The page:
|metal-temple März 2017 über Envinya:
When you find yourself upon a new and handsome plain, it is all too easy to overlook the folly. For when all the desirable elements are there and seep with a delectable exoticism of adventurous adhesion, the lacklustre reality of their composition may indeed be overshadowed by their novelty.
Sometimes you can have all of the right ingredients and still fuck it all up. Things can look good, and even be fundamentally predisposed for greatness, but still end up in shambles after the first gaze of judgment.
With music it is very much the same. A given record can have all the characteristics of a solid opus - the influences can shine, the performances can blitz and blaze and the production can glaze your over - and yet it may still deserve a place at the bottom of the pile. With ambitious, progressive records this is especially true, yet on The Harvester, the German Symphonic/Gothic collective ENVINYA attempt to avoid such fates and build a legacy with their sophomore effort…whilst fervently trying to keep it from falling into shambles.
I must admit…this record discouraged me at first. For after an intriguing albeit bland intro, the band steps into the overzealous messiness of Bewitched. Whilst the opener may appeal to some, it excessive blend of electronics, thinly Death Metal-influenced tremolo picking and thrashing riffs tends to reek of slight desperation; for it just seems that they are trying to cram as possible into a single offering. However, it is the vocals of the leading track that truly make you reconsider listening to the rest. The light, almost J-Pop tones of Mery Diaz Serrano seem out of place, out of time, and frankly, out of range.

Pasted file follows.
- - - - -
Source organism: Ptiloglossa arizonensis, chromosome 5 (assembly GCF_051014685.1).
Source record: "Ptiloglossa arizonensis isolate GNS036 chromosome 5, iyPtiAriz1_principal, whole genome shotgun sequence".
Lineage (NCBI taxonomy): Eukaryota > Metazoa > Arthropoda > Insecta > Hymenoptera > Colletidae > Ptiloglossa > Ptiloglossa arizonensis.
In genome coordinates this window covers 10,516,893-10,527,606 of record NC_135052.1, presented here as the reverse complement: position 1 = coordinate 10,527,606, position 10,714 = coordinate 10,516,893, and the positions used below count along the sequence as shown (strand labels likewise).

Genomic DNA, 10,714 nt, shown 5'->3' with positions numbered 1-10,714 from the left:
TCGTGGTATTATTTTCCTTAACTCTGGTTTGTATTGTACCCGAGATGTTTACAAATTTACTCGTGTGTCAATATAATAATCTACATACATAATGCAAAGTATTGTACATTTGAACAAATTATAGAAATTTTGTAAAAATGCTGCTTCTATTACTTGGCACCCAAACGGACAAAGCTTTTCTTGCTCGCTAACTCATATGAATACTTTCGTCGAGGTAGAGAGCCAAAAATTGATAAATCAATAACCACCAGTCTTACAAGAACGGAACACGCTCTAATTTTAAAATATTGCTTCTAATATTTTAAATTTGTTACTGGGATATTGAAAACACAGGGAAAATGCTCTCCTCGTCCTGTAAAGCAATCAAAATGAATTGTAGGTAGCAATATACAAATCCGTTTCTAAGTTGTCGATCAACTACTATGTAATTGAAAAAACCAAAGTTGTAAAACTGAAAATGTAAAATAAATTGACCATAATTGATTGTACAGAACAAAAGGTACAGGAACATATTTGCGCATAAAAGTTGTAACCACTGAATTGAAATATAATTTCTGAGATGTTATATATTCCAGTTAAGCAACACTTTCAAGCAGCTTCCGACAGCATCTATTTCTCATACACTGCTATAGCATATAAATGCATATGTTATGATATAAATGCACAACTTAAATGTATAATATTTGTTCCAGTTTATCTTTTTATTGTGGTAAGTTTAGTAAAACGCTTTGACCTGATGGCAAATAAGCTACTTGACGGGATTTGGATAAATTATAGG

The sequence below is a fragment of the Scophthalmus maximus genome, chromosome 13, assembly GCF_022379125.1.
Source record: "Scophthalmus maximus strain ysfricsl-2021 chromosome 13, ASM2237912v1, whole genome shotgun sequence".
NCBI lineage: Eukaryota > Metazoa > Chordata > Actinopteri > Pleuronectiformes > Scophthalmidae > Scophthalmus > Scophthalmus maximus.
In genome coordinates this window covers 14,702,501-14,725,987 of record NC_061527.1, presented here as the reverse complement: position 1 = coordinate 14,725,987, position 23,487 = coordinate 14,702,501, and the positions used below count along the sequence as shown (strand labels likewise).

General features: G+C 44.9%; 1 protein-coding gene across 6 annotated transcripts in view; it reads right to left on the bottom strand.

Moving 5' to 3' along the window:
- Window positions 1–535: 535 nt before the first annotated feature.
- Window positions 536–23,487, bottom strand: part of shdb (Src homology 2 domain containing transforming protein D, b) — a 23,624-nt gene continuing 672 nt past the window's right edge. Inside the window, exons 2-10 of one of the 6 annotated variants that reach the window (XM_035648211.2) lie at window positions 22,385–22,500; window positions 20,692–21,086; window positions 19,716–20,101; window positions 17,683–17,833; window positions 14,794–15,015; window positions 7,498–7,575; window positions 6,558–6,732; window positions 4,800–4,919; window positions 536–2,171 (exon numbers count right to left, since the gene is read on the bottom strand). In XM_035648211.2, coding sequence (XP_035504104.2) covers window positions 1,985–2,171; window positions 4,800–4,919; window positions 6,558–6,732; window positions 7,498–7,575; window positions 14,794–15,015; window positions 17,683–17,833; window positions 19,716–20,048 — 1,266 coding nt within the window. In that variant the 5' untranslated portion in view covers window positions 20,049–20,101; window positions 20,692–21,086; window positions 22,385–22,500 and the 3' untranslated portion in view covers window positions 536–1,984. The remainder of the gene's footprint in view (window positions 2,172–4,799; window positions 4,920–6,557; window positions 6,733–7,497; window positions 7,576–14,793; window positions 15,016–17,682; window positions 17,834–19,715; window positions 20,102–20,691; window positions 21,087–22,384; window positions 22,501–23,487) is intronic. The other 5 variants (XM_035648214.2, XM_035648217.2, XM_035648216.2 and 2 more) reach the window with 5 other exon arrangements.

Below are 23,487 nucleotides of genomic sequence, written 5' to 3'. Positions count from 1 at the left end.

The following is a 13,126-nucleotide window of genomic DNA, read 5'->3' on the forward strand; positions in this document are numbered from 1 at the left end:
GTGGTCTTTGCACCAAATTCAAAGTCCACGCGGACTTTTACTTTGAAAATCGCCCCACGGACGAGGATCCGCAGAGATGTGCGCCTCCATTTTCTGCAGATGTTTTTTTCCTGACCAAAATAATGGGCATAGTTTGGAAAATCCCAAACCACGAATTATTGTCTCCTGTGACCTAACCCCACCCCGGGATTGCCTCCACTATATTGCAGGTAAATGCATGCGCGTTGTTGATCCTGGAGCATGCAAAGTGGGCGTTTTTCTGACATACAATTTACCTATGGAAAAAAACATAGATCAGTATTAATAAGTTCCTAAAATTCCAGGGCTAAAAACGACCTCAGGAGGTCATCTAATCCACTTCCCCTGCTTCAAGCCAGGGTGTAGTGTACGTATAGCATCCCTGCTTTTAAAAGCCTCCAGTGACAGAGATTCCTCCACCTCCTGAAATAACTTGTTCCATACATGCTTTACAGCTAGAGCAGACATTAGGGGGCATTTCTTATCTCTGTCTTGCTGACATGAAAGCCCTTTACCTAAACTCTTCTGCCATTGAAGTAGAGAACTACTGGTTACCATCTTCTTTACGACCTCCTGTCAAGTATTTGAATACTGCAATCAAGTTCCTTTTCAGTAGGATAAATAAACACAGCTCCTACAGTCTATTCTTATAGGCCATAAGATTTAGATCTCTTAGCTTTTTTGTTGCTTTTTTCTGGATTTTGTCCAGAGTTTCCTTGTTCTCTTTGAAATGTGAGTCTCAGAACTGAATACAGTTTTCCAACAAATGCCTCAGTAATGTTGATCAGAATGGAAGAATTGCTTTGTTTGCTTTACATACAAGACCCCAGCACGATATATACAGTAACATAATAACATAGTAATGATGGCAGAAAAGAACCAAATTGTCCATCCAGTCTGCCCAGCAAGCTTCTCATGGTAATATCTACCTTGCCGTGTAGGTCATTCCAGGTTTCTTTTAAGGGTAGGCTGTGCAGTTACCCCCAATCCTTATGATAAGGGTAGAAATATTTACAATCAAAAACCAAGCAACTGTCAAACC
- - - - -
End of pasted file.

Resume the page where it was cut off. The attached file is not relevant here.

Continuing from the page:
Ok, now before you condemn me for being overly harsh, things do improve as we move onto Nightdweller. Here the band seem to regain their faculties and get hold of a consistent compositional approach, leading into a finely assembled, mid-tempo, mildly Symphonic number that is simple yet adequate. The vocals find their tone, the band their pace, and ENVYNIA confidently move on further down the track list and offer some quite interesting numbers inspired by the progressive theatricality of outfits like DEATHLESS LEGACY.
Tracks like The Harvester go on to combine the stable rhythmic properties of symphonic Metal whilst cutting into them with electrnicore-tinged breakdowns, all the while “Storm Chaser” taps into rockabilly and throws the listener off with some quite commendable experimentation. Further offerings like Valiant and Outsider should also get a mention, for the former’s light Death Metal edge (done right this time) and the latter’s eastern concepts truly seem to give this record a generous touch of intrigue.
That being said, The Harvester still sounds rather feeble at its core. The tracks may strive for grandeur but are unfortunately let down by underdeveloped, 2 dimensional sections and absence of a consistent theme. The production too, whilst crisp and finely mixed, is a touch too compressed for such musical aspirations and thus ends up further contributing to the brittleness of the record.
Overall –The Harvester is shiny and exotic, but its essence is ultimately a meretricious one. ENVINYA make a solid effort to join the ranks of such Gothic/Symphonic collectives as the aforementioned DEATHLESS LEGACY, but their latest opus unfortunately fails to deliver enough magic to do so.